2. Practice S.M.A.R.T. goal-setting. Goal-setting provides an evidence-based method for creating effective goals and can be applied across work and life domains. Goals that are S.M.A.R.T. have been found to be more motivating and teams are more likely to accomplish these goals2. Work on your goal-setting skills by applying this technique across different parts of your life to improve your ability to develop better objectives for your short-term work plans.
  3. Be clear about your expectations. Short-term plans provide you with an opportunity to communicate your confidence in your team members and increase their sense of self-efficacy, which increases job performance3. Do this by identifying highly capable members of your team and delegating parts of your plan to them. Your short-term plans should include a series of actionable steps, which you can use to set clear expectations around the quality of work you expect, and the timeline on which you expect it. Once you’ve laid out your expectations, step back and let your employees meet the goal in their own way. A good leader uses short-term planning to develop their team members by providing them with clear direction and a sense of ownership over their work.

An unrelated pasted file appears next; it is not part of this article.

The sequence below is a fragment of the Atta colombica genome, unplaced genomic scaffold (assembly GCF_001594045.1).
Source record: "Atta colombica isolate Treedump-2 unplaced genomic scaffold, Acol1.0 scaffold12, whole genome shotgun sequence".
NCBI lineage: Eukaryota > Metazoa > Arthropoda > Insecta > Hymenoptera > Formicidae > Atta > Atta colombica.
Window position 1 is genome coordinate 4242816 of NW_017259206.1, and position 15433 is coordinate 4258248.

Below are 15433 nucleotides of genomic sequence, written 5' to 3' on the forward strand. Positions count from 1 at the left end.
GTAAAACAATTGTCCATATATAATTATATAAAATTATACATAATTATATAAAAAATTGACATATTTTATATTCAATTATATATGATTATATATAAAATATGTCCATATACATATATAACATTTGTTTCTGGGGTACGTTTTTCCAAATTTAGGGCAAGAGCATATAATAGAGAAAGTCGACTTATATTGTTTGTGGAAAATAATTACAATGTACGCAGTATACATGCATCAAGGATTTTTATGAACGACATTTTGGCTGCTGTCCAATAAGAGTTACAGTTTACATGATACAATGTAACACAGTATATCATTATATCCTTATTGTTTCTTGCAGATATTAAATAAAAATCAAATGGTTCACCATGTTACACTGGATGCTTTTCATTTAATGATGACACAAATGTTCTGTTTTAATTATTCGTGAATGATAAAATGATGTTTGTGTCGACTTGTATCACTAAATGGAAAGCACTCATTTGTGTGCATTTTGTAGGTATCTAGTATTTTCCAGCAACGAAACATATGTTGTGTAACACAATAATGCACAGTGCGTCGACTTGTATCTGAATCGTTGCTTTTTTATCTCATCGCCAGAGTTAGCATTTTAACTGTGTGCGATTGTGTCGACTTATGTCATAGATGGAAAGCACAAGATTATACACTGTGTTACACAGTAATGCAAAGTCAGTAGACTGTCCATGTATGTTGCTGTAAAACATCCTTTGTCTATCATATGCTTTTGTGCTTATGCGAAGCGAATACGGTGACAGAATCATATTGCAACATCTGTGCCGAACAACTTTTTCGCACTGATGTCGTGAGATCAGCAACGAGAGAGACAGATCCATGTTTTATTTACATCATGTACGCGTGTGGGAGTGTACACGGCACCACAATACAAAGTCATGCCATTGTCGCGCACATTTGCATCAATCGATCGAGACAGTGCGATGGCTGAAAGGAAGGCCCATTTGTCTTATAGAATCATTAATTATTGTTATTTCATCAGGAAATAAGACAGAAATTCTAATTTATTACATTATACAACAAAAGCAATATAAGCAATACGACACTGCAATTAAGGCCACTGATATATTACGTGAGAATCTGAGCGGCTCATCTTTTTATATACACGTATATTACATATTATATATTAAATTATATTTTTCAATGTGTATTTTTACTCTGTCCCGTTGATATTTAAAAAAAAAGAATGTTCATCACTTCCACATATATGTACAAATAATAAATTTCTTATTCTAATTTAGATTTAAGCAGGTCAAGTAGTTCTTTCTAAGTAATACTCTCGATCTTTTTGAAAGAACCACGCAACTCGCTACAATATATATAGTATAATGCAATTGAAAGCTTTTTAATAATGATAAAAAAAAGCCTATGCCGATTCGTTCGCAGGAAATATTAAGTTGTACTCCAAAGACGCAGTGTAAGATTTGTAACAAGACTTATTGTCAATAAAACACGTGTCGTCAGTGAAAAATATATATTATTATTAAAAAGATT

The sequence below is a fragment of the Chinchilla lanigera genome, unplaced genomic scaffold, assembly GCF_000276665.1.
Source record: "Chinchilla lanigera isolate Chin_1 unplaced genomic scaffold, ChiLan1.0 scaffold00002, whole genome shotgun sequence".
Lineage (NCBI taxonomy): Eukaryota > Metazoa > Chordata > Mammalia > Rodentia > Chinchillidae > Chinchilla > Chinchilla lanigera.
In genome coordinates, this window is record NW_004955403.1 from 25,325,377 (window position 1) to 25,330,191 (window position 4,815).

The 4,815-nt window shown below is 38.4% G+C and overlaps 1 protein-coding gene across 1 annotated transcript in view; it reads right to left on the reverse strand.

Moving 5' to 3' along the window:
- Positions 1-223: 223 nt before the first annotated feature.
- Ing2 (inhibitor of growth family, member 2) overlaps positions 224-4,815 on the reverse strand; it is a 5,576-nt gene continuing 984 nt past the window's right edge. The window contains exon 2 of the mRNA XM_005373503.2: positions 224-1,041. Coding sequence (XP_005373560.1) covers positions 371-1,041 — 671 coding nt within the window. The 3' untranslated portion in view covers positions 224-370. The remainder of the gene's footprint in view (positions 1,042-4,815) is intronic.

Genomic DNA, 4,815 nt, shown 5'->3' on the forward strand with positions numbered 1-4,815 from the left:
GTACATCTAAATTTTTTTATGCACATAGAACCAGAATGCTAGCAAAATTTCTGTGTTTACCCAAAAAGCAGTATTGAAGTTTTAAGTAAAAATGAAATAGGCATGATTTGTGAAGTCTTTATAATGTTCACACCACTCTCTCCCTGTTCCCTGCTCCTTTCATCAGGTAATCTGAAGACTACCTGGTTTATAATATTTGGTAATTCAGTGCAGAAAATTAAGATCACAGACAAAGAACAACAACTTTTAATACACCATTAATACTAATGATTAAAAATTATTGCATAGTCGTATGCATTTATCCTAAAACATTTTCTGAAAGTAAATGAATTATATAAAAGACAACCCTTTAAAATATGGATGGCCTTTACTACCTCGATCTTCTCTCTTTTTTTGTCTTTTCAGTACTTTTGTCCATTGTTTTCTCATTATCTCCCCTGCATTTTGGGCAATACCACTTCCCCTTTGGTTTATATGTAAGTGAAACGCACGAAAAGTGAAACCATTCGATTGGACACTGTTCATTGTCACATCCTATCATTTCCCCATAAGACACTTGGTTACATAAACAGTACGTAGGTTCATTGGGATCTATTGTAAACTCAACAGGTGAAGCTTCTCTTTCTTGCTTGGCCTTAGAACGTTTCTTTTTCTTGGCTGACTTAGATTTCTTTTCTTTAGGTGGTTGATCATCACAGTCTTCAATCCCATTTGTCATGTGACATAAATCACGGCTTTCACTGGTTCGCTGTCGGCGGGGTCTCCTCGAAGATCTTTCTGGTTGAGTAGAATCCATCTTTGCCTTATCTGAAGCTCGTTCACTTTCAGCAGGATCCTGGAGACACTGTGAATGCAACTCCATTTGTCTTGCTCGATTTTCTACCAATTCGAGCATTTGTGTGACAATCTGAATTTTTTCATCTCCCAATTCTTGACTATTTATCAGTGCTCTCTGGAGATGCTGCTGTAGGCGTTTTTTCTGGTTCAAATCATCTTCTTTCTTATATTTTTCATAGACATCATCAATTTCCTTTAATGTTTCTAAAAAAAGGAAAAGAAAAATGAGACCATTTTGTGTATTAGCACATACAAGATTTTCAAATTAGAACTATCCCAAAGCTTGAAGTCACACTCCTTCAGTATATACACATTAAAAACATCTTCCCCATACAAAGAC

Resources

WATCH: S.M.A.R.T. Goals – A Quick Overview

READ: How to Boost Your Team’s Productivity?

DEVELOP your ability to be decisive by taking advantage of SIGMA’s coaching services.

Interested in a hard copy of this handout? Download your PDF copy of our Leadership Series Handout: Short-term Planning

 

 

 

References

1 Locke, E. A., & Latham, G. P. (2002). Building a practically useful theory of goal setting and task motivation. A 35-year odyssey. American Psychologist, 57, 705–717.

2 Kleingeld, A., van Mierlo, H., & Arends, L. (2011). The effect of goal setting on group performance: A meta-analysis. Journal of Applied Psychology, 96(6), 1289–1304.

3 Judge, T. A., Jackson, C. L., Shaw, J. C., Scott, B. A., & Rich, B. L. (2007). Self-efficacy and work-related performance: The integral role of individual differences. Journal of Applied Psychology, 92(1), 107–127.